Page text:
A convenient midpoint between Florence and Bologna, Firenzuola has long been a pit stop for travellers passing through to more famous destinations. But this built-on-a-slope mountain town, a centre of life in the Tuscan Romagna and Mugello regions, merits a visit for its own sake.
To understand this town, start with its “stone face”. The Museum of Pietra Serena “chisels” out an overview of how pietra serena, a gray sandstone best known for its prevalence in Renaissance architecture, has shaped Firenzuola’s economic and social development (quarries have long been part of the landscape).
Founded in 1999—rather recently in “Tuscan time!”—the museum opens with contemporary artworks, as if to show visitors just how much the pietra serena tradition still shapes local identity. Additional sections include an introduction to the extraction process; an exploration of pietra serena landscapes; a presentation of everyday objects, from household items to work tools; and a virtual area reconstructing a typical country home, highlighting the territory’s typical architectural elements.
The final chapter makes the strongest visual impact, underscoring how pietra serena has been used to aesthetically enhance buildings for centuries.
History lovers should stop in Bruscoli (population 229), a fraction of Firenzuola, if only to get a glimpse of its Museo Storico Etnografico (Museum of History and Ethnography). A cross between a natural history museum and a community snapshot, the space features archaeological finds from the area, as well as objects and clothing that paint a colorful portrait of daily life down the centuries.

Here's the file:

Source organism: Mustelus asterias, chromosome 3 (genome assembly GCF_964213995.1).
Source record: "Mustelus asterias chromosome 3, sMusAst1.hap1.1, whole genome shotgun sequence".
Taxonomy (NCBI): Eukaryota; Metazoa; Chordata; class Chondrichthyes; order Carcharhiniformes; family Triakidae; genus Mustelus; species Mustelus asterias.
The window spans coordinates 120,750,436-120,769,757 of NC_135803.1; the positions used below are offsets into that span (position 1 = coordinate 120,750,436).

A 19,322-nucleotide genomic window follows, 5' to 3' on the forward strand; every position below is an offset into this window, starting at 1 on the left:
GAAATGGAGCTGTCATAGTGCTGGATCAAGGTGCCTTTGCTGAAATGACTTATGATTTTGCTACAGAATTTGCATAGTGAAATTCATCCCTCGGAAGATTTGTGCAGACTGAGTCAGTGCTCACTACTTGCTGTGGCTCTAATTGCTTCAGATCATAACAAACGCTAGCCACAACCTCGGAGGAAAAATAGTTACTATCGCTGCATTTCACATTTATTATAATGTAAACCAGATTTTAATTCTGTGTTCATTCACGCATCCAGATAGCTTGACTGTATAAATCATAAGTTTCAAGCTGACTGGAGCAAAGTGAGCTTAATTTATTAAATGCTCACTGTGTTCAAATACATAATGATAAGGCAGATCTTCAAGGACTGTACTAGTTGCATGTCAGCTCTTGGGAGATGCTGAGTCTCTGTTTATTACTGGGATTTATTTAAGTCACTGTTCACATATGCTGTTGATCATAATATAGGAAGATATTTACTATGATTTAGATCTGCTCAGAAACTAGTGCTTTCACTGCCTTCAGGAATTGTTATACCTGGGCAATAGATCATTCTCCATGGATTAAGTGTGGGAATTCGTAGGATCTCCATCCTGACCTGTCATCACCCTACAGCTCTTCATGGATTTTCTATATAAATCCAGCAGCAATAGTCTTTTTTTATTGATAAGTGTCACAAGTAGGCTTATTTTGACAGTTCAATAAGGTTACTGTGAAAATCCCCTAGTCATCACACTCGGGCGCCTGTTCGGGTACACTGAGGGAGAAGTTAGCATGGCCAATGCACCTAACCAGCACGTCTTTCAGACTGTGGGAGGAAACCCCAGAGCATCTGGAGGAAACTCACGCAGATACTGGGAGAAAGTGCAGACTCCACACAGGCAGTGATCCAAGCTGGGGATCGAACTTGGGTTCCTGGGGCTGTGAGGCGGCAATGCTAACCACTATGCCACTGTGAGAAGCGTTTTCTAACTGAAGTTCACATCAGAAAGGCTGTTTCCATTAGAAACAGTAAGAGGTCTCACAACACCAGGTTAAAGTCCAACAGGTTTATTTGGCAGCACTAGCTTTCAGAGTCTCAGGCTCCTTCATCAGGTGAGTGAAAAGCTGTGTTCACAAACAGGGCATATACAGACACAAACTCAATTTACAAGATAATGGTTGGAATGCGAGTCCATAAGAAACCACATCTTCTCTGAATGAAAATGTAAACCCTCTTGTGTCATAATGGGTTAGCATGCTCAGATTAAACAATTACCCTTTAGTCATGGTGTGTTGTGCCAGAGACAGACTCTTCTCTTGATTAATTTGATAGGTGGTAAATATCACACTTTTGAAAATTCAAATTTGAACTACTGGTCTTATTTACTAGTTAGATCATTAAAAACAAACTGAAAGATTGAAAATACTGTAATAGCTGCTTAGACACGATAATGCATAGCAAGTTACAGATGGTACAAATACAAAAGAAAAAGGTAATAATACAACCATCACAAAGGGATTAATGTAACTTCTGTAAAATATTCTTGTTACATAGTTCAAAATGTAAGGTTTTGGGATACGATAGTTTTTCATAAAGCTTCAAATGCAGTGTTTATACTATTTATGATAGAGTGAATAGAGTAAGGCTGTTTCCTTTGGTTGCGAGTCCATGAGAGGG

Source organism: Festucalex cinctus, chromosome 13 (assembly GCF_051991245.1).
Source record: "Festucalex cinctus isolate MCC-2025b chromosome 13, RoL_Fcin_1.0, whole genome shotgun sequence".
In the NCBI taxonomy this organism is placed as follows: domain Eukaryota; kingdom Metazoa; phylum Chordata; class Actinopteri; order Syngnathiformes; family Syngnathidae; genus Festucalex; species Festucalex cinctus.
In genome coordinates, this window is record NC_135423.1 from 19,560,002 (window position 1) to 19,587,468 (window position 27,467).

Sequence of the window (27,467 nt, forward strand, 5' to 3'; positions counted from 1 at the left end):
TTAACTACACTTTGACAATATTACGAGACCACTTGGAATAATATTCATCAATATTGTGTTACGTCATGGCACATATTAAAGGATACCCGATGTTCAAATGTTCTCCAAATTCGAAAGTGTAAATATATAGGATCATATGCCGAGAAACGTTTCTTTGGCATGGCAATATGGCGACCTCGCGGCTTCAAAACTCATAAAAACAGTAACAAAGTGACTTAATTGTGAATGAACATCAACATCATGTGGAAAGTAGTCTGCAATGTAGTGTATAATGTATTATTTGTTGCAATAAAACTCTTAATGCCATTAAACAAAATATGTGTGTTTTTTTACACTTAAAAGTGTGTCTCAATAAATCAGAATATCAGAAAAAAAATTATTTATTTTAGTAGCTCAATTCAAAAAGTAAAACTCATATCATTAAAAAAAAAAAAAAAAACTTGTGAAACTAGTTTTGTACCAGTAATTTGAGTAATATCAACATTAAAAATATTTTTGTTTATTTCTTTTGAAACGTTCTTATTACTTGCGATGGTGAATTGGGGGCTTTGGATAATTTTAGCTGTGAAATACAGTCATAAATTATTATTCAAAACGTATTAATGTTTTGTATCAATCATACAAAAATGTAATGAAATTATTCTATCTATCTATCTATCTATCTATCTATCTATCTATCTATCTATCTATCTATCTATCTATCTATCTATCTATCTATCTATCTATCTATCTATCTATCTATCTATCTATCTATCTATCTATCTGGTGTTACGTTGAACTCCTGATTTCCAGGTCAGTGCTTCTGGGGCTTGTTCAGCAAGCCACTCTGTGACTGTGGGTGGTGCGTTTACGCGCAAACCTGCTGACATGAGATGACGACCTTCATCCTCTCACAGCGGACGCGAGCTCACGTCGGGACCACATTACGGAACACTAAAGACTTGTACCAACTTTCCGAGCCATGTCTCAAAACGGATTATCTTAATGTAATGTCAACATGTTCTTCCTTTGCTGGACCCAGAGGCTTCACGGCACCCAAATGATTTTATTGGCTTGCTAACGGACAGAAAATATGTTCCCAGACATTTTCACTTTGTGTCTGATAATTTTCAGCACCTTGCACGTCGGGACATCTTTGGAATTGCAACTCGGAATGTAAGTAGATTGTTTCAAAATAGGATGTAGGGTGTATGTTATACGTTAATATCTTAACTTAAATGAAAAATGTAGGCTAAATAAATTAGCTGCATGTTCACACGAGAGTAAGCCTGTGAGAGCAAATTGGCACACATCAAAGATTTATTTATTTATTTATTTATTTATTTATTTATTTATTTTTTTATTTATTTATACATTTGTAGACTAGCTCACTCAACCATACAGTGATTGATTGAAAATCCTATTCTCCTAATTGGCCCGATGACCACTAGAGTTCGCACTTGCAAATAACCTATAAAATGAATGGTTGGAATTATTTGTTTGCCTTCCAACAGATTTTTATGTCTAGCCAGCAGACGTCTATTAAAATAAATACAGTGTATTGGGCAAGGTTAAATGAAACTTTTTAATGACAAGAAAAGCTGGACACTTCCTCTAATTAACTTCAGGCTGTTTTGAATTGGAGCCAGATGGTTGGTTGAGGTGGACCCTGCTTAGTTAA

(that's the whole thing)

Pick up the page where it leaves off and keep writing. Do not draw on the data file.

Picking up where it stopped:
Many of the artifacts on display were discovered during the excavation of Bruscoli’s medieval castle, formerly occupied by the Counts of Alberti. Fast forwarding to the 20th century, another section will wow World War II buffs, as it features military relics from along the Gothic Line, the Italian Campaign’s German defensive line along the Northern Apennines.
Continue to wade into the area’s World War II history at the German cemetery on the Passo della Futa. Built on the midpoint of the Gothic Line, and inaugurated in 1969, the cemetery bears witness to the many brutalities carried out against the backdrop of the Apennines. Visiting is a sobering experience: you won’t find glorification of the war, as the space is designed to be a cautionary monument for new generations, and a mourning of the 31,000 fallen buried here, rather than a veneration of the cause.
Its architectural intrigue is hard to miss, however: designed by Dieter Oesterlen with input from landscape architects Ernst Cramer and Walter Rossow, the cemetery is laid out in a spiral shape, accented by occasional pools of water. Tombs are lined up mathematically, befitting of a military graveyard.
Managed by the German organization Volksbund Deutsche Kriegsgräberfürsorge, the cemetery occasionally hosts reconciliation initiatives and activities for schoolchildren aimed at warning of war’s horrors, and sending a message of peace.